Amazon's Cloud Drive: Perfect as-is

Why Amazon shouldn't duplicate Dropbox

Yesterday evening, Amazon announced its Cloud Drive and Cloud Player, a service that goes hand-in-hand with Amazon MP3. The only problem? Uploading to Cloud Drive requires a fairly clunky process through the Web browser. It's no competition to services like and Dropbox -- and that's the point.

Some have suggested that Amazon's Cloud Drive should be similar to Dropbox or SpiderOak -- a client-side app that syncs local folders to "the cloud" as a transparent backup. Cloud Drive, on the other hand, just allows users to sync files through the browser and store MP3s purchased through Amazon MP3. If you're comparing it to Dropbox, it's terribly clunky and not at all competitive.

Is Amazon missing a beat here? I don't think so, for three reasons. First, Cloud Drive is mainly a supplement to Amazon MP3. Amazon is one-upping Apple by giving its users unlimited downloads of songs, rather than a one-time access. The upshot of this is that users no longer have to worry about a crashed drive sending their music collection into the great bitbucket in the sky. One of the reasons I've hesitated to purchase MP3s rather than CDs is the problem of storage and making sure that there's always a backup. (Yes, physical CDs have their own drawbacks there, but I'm used to those.)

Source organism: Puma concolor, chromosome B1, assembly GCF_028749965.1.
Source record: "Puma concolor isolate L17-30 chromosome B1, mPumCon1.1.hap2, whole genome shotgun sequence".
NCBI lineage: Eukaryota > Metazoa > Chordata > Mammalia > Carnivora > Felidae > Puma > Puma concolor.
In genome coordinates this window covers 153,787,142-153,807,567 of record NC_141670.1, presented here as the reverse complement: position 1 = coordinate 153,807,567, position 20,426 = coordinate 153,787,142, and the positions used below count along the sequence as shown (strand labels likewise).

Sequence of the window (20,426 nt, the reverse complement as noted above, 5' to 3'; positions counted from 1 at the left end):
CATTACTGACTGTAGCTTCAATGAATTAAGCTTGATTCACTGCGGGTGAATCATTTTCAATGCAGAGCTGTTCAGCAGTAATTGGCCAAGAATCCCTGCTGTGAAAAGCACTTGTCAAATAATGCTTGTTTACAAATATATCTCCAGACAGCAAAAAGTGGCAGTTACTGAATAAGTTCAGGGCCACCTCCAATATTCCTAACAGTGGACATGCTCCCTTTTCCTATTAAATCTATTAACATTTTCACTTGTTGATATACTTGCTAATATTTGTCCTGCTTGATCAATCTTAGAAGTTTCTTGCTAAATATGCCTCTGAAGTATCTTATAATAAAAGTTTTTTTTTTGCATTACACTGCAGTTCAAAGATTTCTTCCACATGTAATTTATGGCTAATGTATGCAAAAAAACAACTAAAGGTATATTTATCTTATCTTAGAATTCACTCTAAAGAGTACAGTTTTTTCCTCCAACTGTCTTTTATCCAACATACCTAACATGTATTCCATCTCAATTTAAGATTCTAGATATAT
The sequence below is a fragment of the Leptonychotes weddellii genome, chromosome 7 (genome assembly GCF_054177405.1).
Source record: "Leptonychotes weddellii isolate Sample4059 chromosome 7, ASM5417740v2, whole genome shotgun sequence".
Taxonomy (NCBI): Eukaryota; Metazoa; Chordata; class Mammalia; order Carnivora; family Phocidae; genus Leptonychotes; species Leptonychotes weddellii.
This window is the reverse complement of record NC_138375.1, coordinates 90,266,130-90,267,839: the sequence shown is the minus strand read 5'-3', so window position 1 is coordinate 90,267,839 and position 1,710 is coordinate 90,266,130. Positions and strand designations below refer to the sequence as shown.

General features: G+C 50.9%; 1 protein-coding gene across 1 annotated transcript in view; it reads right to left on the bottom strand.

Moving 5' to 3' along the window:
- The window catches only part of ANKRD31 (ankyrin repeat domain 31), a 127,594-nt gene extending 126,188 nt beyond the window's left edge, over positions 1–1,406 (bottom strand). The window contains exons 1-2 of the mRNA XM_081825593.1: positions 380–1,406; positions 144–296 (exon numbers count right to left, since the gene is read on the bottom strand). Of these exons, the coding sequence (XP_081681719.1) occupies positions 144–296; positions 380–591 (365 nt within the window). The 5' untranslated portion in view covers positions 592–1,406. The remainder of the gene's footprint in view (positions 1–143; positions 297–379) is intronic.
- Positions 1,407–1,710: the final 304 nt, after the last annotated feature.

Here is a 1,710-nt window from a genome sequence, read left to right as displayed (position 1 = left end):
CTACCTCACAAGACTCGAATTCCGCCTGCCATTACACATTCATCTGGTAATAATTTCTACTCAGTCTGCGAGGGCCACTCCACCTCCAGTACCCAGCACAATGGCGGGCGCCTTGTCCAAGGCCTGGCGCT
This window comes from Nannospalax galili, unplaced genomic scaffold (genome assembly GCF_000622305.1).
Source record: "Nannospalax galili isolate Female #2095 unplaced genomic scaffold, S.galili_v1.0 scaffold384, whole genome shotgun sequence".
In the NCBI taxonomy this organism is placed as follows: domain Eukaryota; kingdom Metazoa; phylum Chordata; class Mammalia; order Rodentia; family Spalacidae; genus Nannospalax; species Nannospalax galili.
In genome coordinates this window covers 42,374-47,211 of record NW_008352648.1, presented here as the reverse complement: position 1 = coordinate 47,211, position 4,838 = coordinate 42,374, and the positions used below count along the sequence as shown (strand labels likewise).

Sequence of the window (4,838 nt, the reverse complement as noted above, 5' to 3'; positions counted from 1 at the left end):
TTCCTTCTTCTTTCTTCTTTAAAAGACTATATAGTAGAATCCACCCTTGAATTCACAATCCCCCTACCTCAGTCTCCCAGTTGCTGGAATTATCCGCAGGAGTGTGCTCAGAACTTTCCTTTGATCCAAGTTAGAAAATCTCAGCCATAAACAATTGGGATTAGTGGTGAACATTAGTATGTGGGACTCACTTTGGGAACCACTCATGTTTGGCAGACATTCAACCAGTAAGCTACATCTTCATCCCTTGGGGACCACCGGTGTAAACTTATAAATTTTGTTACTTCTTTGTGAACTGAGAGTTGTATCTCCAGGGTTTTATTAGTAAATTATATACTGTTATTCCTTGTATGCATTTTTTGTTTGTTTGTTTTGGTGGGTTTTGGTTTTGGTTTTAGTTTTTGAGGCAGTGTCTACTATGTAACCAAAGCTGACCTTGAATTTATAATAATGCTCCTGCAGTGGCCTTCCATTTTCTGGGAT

The second reason? By remaining browser-based, Amazon doesn't have to worry about maintaining client-side apps for Windows, Mac OS X, and half a dozen Linux distros. It's relatively easy to maintain a browser-based application for syncing, but if they had to maintain clients for all the client OSes used by their customer base, they'd be in for some serious development headaches. Let other companies worry about providing a front-end to Amazon S3.

And that's the third reason. Dropbox and others are already using Amazon S3. Amazon seems to be wisely avoiding competing with its own customers here. It provides the commodity service to build on, and others can pay Amazon and deal with the end-user hassles that come with maintaining a backup service. Sure, some users will use Cloud Drive for more than MP3s, but far fewer than use Dropbox or another service. The money for Amazon is in providing a music service with features that Apple doesn't match. 

Maybe I'm wrong, but I think Amazon has made a wise move in not providing a direct competitor with Dropbox. For those of us who are music junkies and want to maintain a seamless backup service for other documents, we'll end up using both and Amazon will make more in the long run. What do you think?

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